By Dick Oakes
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THIS IS HISTORICAL INFORMATION
A plaintive melody floats across the mountain air. A pesant girl runs from here to there seeking its source and finds a shepherd lad. Thus begins the Kolomyka. The clash of steel blades fills the air as lonely Kozaks dance the Zaporozky Herz to amuse themselves while on the battle march. In their homes, the Kozak women await the return of their soldiers and dance the Kozochok. A peacetime mood prevails -- brilliant colors of velveet skirts and ribbons enrich the landscape as men and women dance the Hopak together. The men, wishing to impress the women, display competetive gymnastic feats of strength and agility, while the women express their femeninity, grace, and charm. These are a few examples of the dances that were in the repertoire of the Ukrainian Spirit Dance Company that was founded in 1970 by Nancy Prokopiy and her son, Mike Mantero.
Nancy Prokopiy was a member of a prominent, artistic Ukrainian family. Her father, Mihailo, owned and operated a theatre and library in the Ukraine. At an early age, she was involved in many cultural activities. The Prokopiy family emigrated to Argentina following World War I and there Nancy completed her education, became a member of an acting theatre, married, and had two children, Gaston (Mike) and Nancy. The Ukrainian cultural spirit was ingrained within the family -- Mike and his sister, the younger Nancy, particularly excelled in dance and performed in many shows. Nancy organized and directed an Argentinian-Ukrainian dance group that appeared on the Argentine television and this group received the top prize in competition with Ukrainian groups from all over Argentina.
Wishing to join relatives who had settled in California, Nancy and the children emigrated to Los Angeles in 1965. Vasile Avramento, a noted Ukrainian folk dance instructor in this country, taught her additonal dance material. Mike appeared with the Pacific Ballet and other dance groups, on videotape, and on a pilot television show, while young Nancy appeared on other television shows. So, hoping to involve Los Angeles' Ukrainian children in their ethnic heritage, they decided to form a Ukrainian dance group in Los Angeles.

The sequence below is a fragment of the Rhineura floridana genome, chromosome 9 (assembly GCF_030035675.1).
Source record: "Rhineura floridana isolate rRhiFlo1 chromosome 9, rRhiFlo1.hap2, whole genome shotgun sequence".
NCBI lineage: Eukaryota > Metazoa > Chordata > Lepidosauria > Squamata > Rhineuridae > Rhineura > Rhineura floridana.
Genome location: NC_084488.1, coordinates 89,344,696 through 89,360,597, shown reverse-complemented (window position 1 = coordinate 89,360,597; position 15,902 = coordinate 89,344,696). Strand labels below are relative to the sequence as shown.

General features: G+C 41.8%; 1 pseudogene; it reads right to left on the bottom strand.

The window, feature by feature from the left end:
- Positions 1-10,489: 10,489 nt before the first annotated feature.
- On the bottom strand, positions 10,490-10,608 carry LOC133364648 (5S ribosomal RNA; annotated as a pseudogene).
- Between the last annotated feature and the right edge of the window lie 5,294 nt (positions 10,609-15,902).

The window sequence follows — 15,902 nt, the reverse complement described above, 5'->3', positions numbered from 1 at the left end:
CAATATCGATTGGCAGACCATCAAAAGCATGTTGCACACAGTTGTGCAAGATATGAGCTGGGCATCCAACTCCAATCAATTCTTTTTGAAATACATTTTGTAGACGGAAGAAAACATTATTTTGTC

The group began with seven people, increased to fifteen, and within a few months, classes involved fifty dancers. The Ukrainian community recognized the group which then became known as the Ukrainian Spirit Dance Company.
On a 1974 Canadian tour that ended at the big festival in Dauphin, Manitoba, one member received the top award in competition with other Ukrainian dancers from Canada and the United States, and the whole company received a standing ovation before 63,000 spectators.
After this successful tour, director Nancy Prokoiy decided to continue the group, but on a professional basis of sorts. The company decreased in size as some of the members did not want to become professionals. The group then danced at the Hollywood Bowl, the Wilshire Ebell, and the Music Center, where they were also highly acclaimed. Dancing at the Press Club to the music of Yordan Trenov, they were the first performing group to receive a standing ovation with a write-up in "Variety."
The company consisted of two members of the original group, Associate Director Mike Mantero and Marushka Dach; Rade Gabralović and Ljubica Kikanović, who were formerly soloists with Yugoslavia's "Frula" company; six who were also members of the Gandy Dancers; and several others. The group prepared new material choreographed for and inspired by Ukrainian melodies played by Efrim Gorin, an accordionist who had arrived from the Ukraine.
International material was included in the repertoire, including that of Rade and ljubica. Performances included about 60 percent Ukrainian and 40 percent international dances. The Ukrainian Spirit Dance Company was engaged for appearances at the Phoenix Country Club, the Wilshire Country Club, Barnseall Gallery, Channel 2 Noonshow, the Wilshire Ebell, and the Music Center.
An August 1976 Canadian tour culminated in an exhibition at the Ukrainian International festivals in Dauphin, Winnipeg, and Edmonton, Canada.